Source: DWP report confirms fears over impact of ILF closure – Black Triangle Campaign


Disability News Service (DNS) has won its appeal against the Department for Work and Pensions

Source: Tribunal rules DWP must release information from secret benefit deaths reviews | DisabledGo News and Blog



Original post from Disabled Go News

‘……….

Crown-Prosecution-Service-cps

The Crown Prosecution Service (CPS) has issued controversial new guidance on disability hate crime which could cut the number of successful prosecutions, after a senior government barrister concluded that the existing guidelines were unworkable.

Disability News Service (DNS) understands that CPS and senior police officers believe that it has been almost impossible to persuade a magistrate or judge that a crime was motivated partly by hostility towards disabled people.

This means that few offences receive the increased sentences given to crimes accepted by the courts as disability hate crimes.

Disability News Service (DNS) has been reporting on the criminal justice system’s failings on disability hate crime since 2009, while the police, prosecutors and probation service – and other agencies, including the courts – have repeatedly been urged to improve.

Under section 146 of the Criminal Justice Act 2003, the courts must increase the sentence for any offence where a defendant has demonstrated hostility towards disabled people, or where the offence has been shown to be motivated by hostility.

The previous CPS guidance argued that this “reflects the significant impact hate crime has on the victim and on the community”.

But following a report by a senior government barrister, which was critical of the current system, DNS understands that offences will now only be treated as disability hate crimes by police and prosecutors if they are clearly motivated by disability-related hostility.

But this is likely to be controversial – and to split opinion among hate crime campaigners – as it could easily lead to fewer successful hate crime prosecutions.

Under the new guidelines, to be published today (Friday), courts are more likely to treat disabled victims of violence and abuse as “vulnerable” rather than as victims of hate crime.

This could still result in a stricter sentence – on the grounds that the victim was in a vulnerable situation – but could be seen as a significant step backwards in the long fight for recognition that disabled people are frequent victims of hate crime.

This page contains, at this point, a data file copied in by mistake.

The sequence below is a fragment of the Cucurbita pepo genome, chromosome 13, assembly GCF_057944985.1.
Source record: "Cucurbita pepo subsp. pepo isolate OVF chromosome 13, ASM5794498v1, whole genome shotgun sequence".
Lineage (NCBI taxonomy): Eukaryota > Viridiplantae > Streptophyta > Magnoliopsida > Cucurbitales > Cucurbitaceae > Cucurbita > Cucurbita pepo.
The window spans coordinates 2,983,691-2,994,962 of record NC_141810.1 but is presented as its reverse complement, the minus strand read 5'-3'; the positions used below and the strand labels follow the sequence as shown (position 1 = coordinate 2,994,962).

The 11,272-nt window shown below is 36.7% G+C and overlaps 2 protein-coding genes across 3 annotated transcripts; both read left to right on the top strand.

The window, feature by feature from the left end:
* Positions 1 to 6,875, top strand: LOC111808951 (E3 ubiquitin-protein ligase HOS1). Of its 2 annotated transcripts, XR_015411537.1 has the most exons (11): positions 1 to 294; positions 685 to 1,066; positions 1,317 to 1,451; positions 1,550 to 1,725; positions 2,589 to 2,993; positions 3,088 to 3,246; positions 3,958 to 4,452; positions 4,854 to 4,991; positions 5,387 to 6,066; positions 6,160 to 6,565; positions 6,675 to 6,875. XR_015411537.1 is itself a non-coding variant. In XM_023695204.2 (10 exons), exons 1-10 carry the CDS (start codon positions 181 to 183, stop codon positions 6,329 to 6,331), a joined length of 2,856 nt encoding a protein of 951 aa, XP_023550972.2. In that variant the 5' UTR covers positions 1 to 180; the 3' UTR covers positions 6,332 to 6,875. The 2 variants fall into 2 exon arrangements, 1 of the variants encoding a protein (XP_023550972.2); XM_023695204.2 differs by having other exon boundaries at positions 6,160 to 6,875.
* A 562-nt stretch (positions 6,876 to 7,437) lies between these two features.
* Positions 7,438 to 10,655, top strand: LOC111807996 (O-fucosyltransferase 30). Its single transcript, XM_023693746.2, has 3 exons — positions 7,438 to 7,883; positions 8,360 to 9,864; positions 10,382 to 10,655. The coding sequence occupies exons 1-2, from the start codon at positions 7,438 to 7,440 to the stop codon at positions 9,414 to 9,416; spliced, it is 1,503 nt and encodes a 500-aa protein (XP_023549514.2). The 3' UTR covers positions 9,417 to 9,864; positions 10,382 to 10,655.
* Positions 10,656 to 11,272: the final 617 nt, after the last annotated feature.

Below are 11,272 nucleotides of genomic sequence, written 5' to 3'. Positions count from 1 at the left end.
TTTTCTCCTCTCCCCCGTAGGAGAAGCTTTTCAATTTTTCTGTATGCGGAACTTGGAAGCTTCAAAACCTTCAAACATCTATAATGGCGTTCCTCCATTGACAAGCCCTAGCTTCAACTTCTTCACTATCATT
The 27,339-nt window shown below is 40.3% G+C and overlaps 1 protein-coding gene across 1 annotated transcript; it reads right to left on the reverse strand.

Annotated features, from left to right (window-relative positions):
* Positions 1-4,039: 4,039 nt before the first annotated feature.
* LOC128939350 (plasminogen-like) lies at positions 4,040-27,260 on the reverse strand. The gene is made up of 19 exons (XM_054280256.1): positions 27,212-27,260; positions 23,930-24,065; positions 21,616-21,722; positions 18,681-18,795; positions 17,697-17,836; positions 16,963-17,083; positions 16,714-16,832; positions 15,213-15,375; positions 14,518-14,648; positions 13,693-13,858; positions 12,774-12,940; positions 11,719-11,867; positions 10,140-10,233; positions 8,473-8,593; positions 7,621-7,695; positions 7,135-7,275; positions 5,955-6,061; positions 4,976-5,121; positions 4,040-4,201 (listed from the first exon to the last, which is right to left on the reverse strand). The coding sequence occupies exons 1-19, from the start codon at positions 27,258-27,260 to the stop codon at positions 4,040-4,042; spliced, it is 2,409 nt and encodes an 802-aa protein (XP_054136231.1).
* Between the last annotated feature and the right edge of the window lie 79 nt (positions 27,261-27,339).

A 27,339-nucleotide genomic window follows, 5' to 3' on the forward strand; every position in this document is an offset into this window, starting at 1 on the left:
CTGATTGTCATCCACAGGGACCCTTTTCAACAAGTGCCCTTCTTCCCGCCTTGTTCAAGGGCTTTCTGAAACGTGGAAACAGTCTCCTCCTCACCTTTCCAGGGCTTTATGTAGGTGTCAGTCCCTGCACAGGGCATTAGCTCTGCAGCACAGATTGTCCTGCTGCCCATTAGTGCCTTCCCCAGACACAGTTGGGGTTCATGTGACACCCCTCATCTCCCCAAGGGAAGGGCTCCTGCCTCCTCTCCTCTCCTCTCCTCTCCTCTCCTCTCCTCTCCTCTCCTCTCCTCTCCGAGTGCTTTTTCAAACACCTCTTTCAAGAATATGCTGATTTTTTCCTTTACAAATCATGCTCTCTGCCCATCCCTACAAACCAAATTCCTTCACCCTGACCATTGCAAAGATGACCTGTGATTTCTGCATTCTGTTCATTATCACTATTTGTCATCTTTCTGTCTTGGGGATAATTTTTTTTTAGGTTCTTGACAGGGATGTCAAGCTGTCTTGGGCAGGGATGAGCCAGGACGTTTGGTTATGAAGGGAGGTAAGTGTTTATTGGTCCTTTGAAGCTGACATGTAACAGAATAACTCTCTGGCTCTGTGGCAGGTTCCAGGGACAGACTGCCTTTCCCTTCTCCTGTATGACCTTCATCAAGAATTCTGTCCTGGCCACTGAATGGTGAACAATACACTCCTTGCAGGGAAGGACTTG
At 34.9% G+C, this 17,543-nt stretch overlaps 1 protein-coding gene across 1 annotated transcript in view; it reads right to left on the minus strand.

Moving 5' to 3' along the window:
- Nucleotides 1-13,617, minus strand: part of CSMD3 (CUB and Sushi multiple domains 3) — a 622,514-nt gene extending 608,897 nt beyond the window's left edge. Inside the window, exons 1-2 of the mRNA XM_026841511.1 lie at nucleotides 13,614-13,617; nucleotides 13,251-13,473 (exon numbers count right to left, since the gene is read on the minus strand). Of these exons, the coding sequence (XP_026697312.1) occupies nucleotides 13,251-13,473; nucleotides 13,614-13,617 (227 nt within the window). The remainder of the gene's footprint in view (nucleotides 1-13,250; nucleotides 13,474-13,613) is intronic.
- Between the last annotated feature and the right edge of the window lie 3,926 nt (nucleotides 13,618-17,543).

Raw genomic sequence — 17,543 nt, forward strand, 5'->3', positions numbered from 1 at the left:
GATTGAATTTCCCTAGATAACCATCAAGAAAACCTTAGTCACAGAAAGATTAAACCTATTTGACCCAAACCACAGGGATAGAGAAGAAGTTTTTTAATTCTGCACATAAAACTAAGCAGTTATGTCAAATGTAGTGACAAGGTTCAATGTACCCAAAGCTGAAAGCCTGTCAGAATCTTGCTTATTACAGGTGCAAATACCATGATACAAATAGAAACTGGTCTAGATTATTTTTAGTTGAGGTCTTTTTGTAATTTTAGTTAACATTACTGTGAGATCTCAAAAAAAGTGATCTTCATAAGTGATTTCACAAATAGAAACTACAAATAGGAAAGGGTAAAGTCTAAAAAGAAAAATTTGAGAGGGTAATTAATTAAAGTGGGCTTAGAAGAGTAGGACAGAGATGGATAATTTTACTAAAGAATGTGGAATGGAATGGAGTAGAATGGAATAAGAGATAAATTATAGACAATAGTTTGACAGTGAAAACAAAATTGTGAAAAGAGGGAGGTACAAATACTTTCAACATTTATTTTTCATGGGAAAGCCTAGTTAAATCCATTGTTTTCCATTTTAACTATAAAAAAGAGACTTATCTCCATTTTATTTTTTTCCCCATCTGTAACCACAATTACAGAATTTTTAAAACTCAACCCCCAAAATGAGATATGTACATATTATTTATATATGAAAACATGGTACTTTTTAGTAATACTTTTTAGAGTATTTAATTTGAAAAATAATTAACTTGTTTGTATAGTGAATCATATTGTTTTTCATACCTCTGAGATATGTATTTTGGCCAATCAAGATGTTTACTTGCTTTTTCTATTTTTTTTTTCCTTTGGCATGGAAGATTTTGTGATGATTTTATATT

And the sentence uplift for “vulnerability” is likely to be lower than that for a disability hate crime.

A CPS spokeswoman said the new guidance “encourages the use of section 146 where possible, and reminds prosecutors that where an application for an uplift under section 146 is not appropriate, the vulnerability of a victim due to their disability may still make an offence more serious and so prosecutors should present the case in a way which enables the judge to reflect this in sentencing.

“A nationwide training programme for all lawyers is also being planned and is a sign of our commitment to tackling this nasty crime.

“Hate crime continues to be a key priority for the CPS and we are committed to continue applying for sentence uplifts wherever the evidence and the law allows.”

She said that she could not comment on the government barrister’s advice, and added: “Whenever the CPS seeks legal advice, the content of that advice is always confidential.”

Stephen Brookes, one of the coordinators of the Disability Hate Crime Network, said the new guidance was “not ideal” but was “a step forward in one way”.

He said he was “not massively disappointed”, and added: “Nobody used [section 146] because nobody knew how to use it.

“It is going to lead to more successful section 146s, but more importantly it is going to lead to better prosecutions at the vulnerability level.

“It’s a better solution because it takes out some of the mud from what we have got. At least it provides some clarity.”

But another coordinator of the network, journalist and author Katharine Quarmby, who has played a key role in raising awareness of disability hate crime over the last eight years, warned that the new emphasis on “vulnerability” could be a backward step.

Even if crimes receive a higher sentence because of the victim’s “vulnerability”, she said the effect of declaring an offence a disability hate crime was crucially important.

And she said that offences often start off with criminals grooming a disabled person who has found themselves in a vulnerable situation – perhaps because of a lack of support – but end up as hate crime.

Quarmby – author of a pioneering book on disability hate crime, Scapegoat – pointed to the case of Kevin Davies, a young disabled man who was befriended, and then held captive in a locked garden shed for nearly four months, fed scraps of food, and humiliated and tortured by his “friends”, while his benefits were stolen.

She said: “They say that it is now crystal clear what a disability hate crime is, as opposed to a ‘vulnerability’ crime.

“They are convinced that they will know a section 146 crime and therefore they will immediately leap to ask for section 146 to be imposed.

“I am sceptical. I think we still don’t get away from a blurring of the boundaries. Cases start as one thing and turn into another, a point made by Ken Macdonald, the former director of public prosecutions, who was the first head of the CPS to take the issue seriously.”

CPS has promised to review the effectiveness of the new guidance early next year.

In May, a report by HM Crown Prosecution Service Inspectorate, HM Inspectorate of Constabulary and HM Inspectorate of Probation concluded that the police, CPS and probation service had failed to implement recommendations they had made in 2013 on dealing with disability hate crime.

The 2013 report, Living in a Different World, said the criminal justice system had let down victims, pointing out how failings across the system helped lead to some of the most notorious disability hate crimes, including the deaths of Francecca and Fiona PilkingtonDavid Askew and Michael Gilbert.

For a collection of DNS news stories about disability hate crime, visitwww.longcaresurvivors.co.uk

News provided by John Pring at www.disabilitynewsservice.com

Aden

Hi I’m Aden, I work at DisabledGo as the Digital Marketing Manager and I manage the blog and all social media channels.